SPANISH CUSTOMS PART 2
One of the things that measure a country´s culture is it´s festivals!
Fitting in with the typical aspects of Spanish culture, Spain has a tremendous amount of festivals. Being a Catholic country, many of them are religious and dedicated to certain Saints.
- One of the most prominent is “Semana Santa” (Holy week). This is the week leading up to Easter Sunday. Sevilla and Malaga are generally the most famous cities for Semana Santa, but all across the country members of local parishes carry around decorated floats in the city cathedral.
- Roughly two weeks after Semana Santa, if you find yourself in Sevilla, you are in for a cultural treat! The Feria de Sevilla is basically “a holiday from a holiday”, since people need an excuse to get over the previous piety of Easter. The festival is the epitome of everything Andalusian : flamenco, paella, sherry, horses and bullfighting. The party usually runs from midnight on a Monday and finishes on the following Monday morning, while the party virtually last 24 hours, with activities for young and old.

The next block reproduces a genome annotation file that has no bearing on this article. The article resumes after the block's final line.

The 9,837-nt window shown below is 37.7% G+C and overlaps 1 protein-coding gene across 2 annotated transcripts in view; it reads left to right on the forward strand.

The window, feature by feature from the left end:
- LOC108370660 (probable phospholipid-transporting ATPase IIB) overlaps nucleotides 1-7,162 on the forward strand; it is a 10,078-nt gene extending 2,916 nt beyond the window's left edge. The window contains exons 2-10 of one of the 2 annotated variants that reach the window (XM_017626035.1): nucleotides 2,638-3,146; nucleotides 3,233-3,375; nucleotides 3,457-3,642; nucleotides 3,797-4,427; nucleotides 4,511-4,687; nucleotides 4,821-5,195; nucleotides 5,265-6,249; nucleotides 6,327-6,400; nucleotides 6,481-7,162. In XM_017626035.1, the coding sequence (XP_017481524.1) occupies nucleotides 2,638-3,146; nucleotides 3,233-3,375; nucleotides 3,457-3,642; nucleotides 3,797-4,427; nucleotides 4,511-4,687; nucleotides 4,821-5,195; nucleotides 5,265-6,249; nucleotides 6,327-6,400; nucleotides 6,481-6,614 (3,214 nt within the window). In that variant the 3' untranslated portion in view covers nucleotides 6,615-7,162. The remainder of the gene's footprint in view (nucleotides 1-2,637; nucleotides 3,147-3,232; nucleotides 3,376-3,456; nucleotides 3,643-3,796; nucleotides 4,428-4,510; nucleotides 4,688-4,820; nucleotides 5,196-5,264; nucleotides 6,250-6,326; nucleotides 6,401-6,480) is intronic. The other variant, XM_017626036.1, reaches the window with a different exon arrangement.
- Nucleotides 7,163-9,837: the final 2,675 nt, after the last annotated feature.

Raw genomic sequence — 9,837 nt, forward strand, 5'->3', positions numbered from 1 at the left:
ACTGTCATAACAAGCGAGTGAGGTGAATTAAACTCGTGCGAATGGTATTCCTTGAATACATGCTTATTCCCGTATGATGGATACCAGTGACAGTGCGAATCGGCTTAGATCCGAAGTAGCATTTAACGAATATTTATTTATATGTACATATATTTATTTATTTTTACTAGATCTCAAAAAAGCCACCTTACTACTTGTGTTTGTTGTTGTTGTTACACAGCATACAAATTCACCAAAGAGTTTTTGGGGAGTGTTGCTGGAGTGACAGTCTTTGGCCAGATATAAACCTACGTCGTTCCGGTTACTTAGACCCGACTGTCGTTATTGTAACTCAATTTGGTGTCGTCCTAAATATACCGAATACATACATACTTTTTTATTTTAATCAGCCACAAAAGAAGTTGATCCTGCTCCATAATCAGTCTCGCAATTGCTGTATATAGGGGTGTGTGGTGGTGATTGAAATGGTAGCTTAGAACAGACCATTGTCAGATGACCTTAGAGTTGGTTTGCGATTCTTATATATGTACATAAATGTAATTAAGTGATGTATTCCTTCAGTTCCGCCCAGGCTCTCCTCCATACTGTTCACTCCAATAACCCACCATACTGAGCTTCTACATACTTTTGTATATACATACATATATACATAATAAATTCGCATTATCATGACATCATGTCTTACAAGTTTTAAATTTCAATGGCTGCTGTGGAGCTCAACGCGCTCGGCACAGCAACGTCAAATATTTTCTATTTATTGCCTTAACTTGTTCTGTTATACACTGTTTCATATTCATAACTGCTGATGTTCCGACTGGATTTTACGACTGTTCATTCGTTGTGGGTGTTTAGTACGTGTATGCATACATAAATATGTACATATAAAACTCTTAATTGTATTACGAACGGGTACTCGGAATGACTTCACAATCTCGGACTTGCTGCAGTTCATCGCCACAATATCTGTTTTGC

- One of the things that Spain is most famous for is its bulls. During one week in the city of Pamplona, every morning from 8.00 the brave (and stupid) run ahead of a group of angry bulls, wearing white shirts and trousers and a red bandana around their necks. This festival is called San Fermin. More information about the dates, accommodation and general information can be found here.
- If you happen to be in the town of Buñol (near Valencia) around the fourth Wednesday in August, prepared to get bombarded with tomatoes! The annual Tomatino is referred to as the world´s biggest food fight, where people throw tomatoes at one another in the streets. The origin of this festival is unknown, and most probably of no interest anyway to the ones participating!
- If you consider yourself a pyromaniac, make sure you get down to Valencia during the 5 days leading up to St Joseph´s Day. Las Fallas is a festival where residents of each neighborhood get together and build giant puppets which are later set on fire. Fortunately, not all the puppets are burned, but rather taken to the Fallas Museum in Valencia.